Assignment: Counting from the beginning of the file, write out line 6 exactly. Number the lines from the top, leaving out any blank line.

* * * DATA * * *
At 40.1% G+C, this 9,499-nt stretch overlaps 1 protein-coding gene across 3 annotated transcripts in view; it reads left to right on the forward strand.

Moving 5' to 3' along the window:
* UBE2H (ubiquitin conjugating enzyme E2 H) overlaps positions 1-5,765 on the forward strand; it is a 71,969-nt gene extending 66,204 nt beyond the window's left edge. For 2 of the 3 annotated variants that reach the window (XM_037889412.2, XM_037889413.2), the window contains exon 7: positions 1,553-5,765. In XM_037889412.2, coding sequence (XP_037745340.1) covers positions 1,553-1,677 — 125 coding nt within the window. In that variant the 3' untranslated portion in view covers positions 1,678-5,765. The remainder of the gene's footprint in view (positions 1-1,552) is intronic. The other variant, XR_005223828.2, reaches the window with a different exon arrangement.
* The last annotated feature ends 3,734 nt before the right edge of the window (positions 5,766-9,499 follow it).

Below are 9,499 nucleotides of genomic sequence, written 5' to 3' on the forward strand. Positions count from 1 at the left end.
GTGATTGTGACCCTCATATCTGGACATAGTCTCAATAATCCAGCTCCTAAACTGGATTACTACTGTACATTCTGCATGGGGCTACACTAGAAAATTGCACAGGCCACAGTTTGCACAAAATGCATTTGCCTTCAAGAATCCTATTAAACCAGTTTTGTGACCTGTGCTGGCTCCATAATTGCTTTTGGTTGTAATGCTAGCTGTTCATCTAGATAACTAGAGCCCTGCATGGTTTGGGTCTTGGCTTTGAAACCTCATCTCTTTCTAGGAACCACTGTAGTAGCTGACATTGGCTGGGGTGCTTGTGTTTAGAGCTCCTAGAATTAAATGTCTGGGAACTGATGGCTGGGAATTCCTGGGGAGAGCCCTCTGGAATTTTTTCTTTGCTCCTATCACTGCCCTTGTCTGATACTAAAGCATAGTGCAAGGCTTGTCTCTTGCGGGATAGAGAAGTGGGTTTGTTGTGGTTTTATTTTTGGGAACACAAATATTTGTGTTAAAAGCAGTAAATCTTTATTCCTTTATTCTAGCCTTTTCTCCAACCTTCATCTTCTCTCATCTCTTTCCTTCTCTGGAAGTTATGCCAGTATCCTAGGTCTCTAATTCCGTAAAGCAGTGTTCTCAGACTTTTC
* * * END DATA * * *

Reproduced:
GTGATTGTGACCCTCATATCTGGACATAGTCTCAATAATCCAGCTCCTAAACTGGATTACTACTGTACATTCTGCATGGGGCTACACTAGAAAATTGCACAGGCCACAGTTTGCACAAAATGCATTTGCCTTCAAGAATCCTATTAAACCAGTTTTGTGACCTGTGCTGGCTCCATAATTGCTTTTGGTTGTAATGCTAGCTGTTCATCTAGATAACTAGAGCCCTGCATGGTTTGGGTCTTGGCTTTGAAACCTCATCTCTTTCTAGGAACCACTGTAGTAGCTGACATTGGCTGGGGTGCTTGTGTTTAGAGCTCCTAGAATTAAATGTCTGGGAACTGATGGCTGGGAATTCCTGGGGAGAGCCCTCTGGAATTTTTTCTTTGCTCCTATCACTGCCCTTGTCTGATACTAAAGCATAGTGCAAGGCTTGTCTCTTGCGGGATAGAGAAGTGGGTTTGTTGTGGTTTTATTTTTGGGAACACAAATATTTGTGTTAAAAGCAGTAAATCTTTATTCCTTTATTCTAGCCTTTTCTCCAACCTTCATCTTCTCTCATCTCTTTCCTTCTCTGGAAGTTATGCCAGTATCCTAGGTCTCTAATTCCGTAAAGCAGTGTTCTCAGACTTTTC